Great Britain 1967: All AshoreSeptember 30, 2015
Listen To The Boss In Your CarAugust 20, 2016
Take a deep breath. Today, 9-October-2015, would have been John Lennon’s 75th birthday.
If that doesn’t blow your mind, it might be because John is always going to be 40 to us, because that’s the last time, sadly, that we saw him. The image of him in his prime, forever etched in our consciousness, and, now, all over the internet. Of course, that’s how I remember John.
But, like you, I also remember all those years before. We can all sit back and recall that night in February 1964 when we first witnessed The Beatles. I was only 5, but I remember watching on our black and white Curtis-Mathis and my dad mumbling curse words under his breath about their long hair, and my older girl cousins being in awe and flitting around the living room to “I Wanna Hold Your Hand.” Then there was the Saturday morning cartoon, and the movies at the Saturday matinee. The songs constantly on the radio, the news about this and that, retiring from concerts, then retiring alltogether. I don’t think — no, I know I didn’t appreciate what was happening at the time. It would take another 40 years or so for me to fully realize it all.
Being born almost 20 years after John nearly puts me in a different generation from him and at a slight disadvantage to even my older girl cousins when it came to the Beatlemania phenom. I loved the music, it was easy to sing along to as a kid. And I remember being bummed when they called it quits. Like most kids my age, we knew about The Beatles, though we didn’t understand everything that was going on; the visits with the guru, the mind altering drugs, the crazy sounds being produced into their music, and that thing about Paul being dead…yeah, I never bought that, but my older girl cousin had her doubts.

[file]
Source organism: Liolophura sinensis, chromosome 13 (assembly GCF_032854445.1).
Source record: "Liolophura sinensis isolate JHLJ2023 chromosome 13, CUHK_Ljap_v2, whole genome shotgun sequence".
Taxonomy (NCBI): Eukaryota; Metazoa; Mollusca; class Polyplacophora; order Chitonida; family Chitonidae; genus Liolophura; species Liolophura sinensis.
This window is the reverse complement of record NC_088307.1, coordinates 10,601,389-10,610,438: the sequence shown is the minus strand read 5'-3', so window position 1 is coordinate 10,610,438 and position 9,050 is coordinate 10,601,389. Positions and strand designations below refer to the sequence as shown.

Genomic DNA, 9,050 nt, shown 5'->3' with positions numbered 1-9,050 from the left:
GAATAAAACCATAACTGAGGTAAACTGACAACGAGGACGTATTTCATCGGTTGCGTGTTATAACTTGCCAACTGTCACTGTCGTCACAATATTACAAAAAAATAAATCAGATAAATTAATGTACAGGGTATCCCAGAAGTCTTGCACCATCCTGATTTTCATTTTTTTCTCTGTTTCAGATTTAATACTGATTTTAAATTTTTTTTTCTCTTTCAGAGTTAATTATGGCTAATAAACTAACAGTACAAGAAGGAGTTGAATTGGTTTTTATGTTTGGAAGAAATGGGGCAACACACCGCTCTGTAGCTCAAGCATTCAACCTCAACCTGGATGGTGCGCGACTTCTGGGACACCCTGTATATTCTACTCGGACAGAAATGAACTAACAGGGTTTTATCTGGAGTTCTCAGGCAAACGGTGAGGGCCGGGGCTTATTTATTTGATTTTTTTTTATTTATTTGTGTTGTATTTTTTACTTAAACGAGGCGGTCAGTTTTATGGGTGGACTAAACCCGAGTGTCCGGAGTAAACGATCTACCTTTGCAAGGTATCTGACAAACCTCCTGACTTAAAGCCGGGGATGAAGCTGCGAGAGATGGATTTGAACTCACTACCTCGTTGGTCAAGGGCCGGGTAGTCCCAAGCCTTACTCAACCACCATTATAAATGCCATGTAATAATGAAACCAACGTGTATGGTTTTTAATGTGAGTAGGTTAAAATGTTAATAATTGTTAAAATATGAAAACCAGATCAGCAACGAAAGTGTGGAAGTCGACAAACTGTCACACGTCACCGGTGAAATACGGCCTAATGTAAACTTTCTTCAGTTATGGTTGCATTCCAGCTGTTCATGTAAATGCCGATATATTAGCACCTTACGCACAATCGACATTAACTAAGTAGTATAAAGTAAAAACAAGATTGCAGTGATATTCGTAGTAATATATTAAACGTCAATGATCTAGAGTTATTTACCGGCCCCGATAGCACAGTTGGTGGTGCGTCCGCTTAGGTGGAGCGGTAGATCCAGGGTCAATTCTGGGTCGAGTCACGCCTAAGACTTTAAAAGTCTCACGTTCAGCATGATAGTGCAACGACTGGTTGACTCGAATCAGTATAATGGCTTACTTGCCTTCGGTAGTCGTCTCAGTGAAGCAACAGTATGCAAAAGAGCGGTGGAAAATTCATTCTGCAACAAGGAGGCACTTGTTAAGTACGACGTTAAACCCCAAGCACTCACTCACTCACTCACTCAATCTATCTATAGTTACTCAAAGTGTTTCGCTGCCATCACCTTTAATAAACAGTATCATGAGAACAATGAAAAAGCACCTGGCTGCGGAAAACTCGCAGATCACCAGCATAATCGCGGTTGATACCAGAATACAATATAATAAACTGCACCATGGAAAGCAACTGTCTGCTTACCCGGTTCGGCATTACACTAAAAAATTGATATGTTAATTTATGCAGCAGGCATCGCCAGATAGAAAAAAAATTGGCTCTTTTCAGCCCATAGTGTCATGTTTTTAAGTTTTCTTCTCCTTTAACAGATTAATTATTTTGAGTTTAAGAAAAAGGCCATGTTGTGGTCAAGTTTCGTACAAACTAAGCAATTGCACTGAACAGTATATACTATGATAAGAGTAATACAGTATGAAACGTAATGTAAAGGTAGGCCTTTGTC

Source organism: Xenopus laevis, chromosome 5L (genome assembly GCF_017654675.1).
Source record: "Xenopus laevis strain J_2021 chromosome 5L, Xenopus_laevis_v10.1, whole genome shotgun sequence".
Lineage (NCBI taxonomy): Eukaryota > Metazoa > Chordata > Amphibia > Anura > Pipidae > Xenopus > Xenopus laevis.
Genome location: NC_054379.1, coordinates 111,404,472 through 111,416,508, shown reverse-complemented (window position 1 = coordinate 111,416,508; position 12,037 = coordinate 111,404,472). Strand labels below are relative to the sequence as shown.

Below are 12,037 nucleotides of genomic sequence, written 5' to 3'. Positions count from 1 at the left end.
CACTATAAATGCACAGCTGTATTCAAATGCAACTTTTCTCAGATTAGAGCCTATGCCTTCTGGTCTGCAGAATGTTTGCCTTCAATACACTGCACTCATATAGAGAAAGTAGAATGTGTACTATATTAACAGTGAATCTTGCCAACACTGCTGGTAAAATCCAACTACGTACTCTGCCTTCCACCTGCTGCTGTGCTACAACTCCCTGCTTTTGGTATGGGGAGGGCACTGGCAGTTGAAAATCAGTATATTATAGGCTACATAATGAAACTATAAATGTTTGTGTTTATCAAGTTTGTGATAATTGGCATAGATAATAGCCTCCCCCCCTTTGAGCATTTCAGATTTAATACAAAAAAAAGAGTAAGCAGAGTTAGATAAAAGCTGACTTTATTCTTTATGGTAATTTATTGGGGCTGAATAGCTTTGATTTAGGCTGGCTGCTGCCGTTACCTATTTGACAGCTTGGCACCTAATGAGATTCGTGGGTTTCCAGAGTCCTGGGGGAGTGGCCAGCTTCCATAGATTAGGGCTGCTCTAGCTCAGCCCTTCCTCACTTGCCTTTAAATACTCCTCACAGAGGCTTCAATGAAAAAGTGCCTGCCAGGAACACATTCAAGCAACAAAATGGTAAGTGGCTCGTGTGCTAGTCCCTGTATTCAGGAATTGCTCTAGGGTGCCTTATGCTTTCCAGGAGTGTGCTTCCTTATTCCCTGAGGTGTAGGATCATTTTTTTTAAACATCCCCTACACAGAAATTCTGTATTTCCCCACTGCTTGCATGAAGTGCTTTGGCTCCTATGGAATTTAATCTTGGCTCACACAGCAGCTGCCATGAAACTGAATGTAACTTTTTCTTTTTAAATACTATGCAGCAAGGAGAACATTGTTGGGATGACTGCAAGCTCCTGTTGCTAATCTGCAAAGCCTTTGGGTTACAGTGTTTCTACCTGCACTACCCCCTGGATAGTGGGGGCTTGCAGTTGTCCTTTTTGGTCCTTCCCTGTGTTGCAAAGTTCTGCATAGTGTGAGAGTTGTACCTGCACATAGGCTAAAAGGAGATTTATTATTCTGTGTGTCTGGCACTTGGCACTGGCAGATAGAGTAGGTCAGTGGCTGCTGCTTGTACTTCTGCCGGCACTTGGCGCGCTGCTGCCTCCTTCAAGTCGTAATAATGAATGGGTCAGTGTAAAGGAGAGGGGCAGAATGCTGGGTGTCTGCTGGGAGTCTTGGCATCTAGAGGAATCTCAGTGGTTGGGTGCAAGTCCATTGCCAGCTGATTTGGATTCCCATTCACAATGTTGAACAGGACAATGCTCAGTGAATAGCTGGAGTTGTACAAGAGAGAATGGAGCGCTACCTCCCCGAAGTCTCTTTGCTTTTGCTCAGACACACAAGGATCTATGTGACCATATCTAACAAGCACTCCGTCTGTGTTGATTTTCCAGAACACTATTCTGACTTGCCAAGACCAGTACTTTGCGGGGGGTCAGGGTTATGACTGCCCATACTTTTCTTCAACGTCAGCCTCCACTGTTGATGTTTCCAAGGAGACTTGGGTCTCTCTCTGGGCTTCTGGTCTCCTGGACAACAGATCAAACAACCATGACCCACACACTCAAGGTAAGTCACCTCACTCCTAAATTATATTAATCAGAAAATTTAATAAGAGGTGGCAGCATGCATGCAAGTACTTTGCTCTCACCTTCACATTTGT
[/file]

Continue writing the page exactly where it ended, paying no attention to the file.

And then the whole Yoko Ono thing happened…the sleep-in, the naked photo, the trouble with the U.S. government. Weird stuff for a teenager to digest from a guy who used to sing really catchy tunes with three other guys. And that’s how I thought of John until Happy Xmas. And then it was like a light bulb went off. The lyrics got me: “War Is Over If We Want It.” and then Imagine: “You May Say I’m A Dreamer..But I’m Not The Only One.” Finally songs with substance and power that spoke to me and the way I felt — still feel — from a guy I saw mostly as one of the 4 lads from Saturday morning cartoons. Wow!
About a half a dozen years ago, I was at the Grammy Museum in Los Angeles, Yoko had an exhibit of John’s personal effects, his hand-written lyrics for “Imagine,” The Sgt. Pepper’s costume, countless photos and memorabilia…and his glasses, shattered and still blood stained. At that moment I understood. Peace was something John had strived for. But he himself couldn’t attain that which he was reaching for, and ironically, was cut down in a horrifically violent act. Too bad he didn’t have time to finish whatever it was he was meant to do. For me, personally, I felt that I had been robbed. There would be no more Imagines or Give Peace A Chances or Happy Xmases. Which led me to reflect on what if…what if we had the past 35 years with John. We’ll never know, and he’ll never be 75 to us. He’ll always be 40, even on his 75th birthday.